A sticky layer that surrounds the cell walls of some bacteria, protecting the cell surface and sometimes helping to glue the cell to surfaces.
An organism that must consume organic molecules for both energy and carbon.
In bacteria, the direct transfer of DNA between two cells that are temporarily joined.
A component of the outer membranes of certain gram-negative bacteria responsible for generalized symptoms of fever and ache.
A toxic protein secreted by a bacterial cell that produces specific symptoms even in the absence of the bacterium.
Microorganisms that live in unusually highly saline environments such as the Great Salt Lake or the Dead Sea.
Microorganisms that live in extreme environments. They are further classified as either methanogens, extreme halophiles, or extreme thermophiles.
An organism that makes ATP by aerobic respiration if oxygen is present but that switches to fermentation under anaerobic conditions.
The group of bacteria with a structurally more complex cell wall made of less peptidoglycan. Gram-negative bacteria are often more toxic than gram-positive bacteria.
The group of bacteria with simpler cell walls with a relatively large amount of peptidoglycan. Gram-positive bacteria are usually less toxic than gram-negative bacteria.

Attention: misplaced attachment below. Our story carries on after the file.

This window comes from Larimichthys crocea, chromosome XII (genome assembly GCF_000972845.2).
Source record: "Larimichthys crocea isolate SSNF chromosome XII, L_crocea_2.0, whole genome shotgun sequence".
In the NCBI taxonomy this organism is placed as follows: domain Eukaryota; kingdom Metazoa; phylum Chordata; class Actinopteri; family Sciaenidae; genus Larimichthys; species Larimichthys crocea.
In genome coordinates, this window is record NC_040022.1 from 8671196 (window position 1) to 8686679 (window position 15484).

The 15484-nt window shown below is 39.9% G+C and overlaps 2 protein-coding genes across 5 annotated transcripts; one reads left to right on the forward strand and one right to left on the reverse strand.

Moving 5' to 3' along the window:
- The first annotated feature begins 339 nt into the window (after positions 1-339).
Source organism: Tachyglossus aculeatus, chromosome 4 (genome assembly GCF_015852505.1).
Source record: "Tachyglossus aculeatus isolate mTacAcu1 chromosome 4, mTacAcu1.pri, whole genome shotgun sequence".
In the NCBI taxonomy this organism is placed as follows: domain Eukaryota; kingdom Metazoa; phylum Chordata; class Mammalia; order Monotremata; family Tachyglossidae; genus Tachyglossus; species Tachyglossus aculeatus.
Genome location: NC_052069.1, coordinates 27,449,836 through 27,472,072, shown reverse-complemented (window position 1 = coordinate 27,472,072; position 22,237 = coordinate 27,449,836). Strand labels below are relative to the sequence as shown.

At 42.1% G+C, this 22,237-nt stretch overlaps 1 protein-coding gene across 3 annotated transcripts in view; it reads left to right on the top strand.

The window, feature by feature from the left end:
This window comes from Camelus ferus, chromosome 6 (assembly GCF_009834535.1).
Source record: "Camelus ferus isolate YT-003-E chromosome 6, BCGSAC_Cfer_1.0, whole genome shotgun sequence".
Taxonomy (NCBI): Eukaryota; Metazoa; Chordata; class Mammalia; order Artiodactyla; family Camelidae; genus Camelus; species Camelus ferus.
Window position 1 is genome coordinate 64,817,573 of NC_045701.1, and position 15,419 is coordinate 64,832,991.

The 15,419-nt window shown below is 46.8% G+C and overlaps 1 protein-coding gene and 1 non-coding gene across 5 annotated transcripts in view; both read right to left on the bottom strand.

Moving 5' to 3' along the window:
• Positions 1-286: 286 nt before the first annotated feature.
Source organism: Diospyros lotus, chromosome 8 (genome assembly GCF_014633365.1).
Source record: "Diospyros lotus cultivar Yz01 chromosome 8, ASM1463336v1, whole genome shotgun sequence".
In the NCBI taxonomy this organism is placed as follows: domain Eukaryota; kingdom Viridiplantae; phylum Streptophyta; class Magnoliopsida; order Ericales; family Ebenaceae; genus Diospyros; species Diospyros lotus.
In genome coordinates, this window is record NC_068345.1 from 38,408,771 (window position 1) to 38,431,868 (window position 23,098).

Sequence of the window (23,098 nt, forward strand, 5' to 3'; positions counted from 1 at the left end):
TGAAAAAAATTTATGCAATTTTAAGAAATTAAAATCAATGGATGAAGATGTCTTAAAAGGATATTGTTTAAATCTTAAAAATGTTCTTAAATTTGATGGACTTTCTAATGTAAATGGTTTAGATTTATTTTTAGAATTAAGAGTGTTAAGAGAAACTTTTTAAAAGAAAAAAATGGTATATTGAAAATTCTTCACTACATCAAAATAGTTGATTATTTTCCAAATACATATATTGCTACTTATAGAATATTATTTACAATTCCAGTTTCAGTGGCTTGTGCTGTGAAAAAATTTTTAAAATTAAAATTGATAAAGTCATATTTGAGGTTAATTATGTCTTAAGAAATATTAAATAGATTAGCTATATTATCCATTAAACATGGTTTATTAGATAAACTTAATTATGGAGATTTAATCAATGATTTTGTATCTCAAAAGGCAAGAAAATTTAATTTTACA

Microorganisms that obtain energy by using carbon dioxide to oxidize hydrogen, producing methane as a waste product.
The assimilation of atmospheric nitrogen by certain prokaryotes into nitrogenous compounds that can be directly used by plants.
An organism that requires oxygen for cellular respiration and cannot live without it.
Microorganisms that are normal residents of a host but can cause illness when the host's defenses are weakened by such factors as poor nutrition or a recent bout with the flu.
A type of polymer in bacterial cell walls consisting of modified sugars cross-linked by short polypeptides.
An organism that harnesses light energy to drive the synthesis of organic compounds from carbon dioxide.
An organism that uses light to generate ATP but that must obtain carbon in organic form.
(plural, pili) A surface appendage in certain bacteria that functions in adherence and the transfer of DNA during conjugation.
An organism that acts as a decomposer by absorbing nutrients from dead organic matter.
The smaller participant in a symbiotic relationship, living in or on the host.
An ecological relationship between organisms of two different species that live together in direct contact.
Movement toward or away from a stimulus.
A DNA-transfer process used by phages to carry bacterial genes from one host cell to another.
(1) The conversion of a normal animal cell to a cancerous cell. (2) A change in genotype and phenotype due to the assimilation of external DNA by a cell.
- Single short circule DNA molecule with no histones. May have plasmids
- No nucleus
- No organelles
Characteristics of a prokaryotes
Methanogens, halophiles, and thermophiles
Examples of Archaea
Prokaryotes that has DNA with histone proteins
Prokaryote that has DNA without histone proteins
memebrs of the Protista that obtain energy by photosynthesis
____ are considered the ancestors of plants because they have chlorophyll a/b, cellulose cell walls,a nd store carbohydrates as starch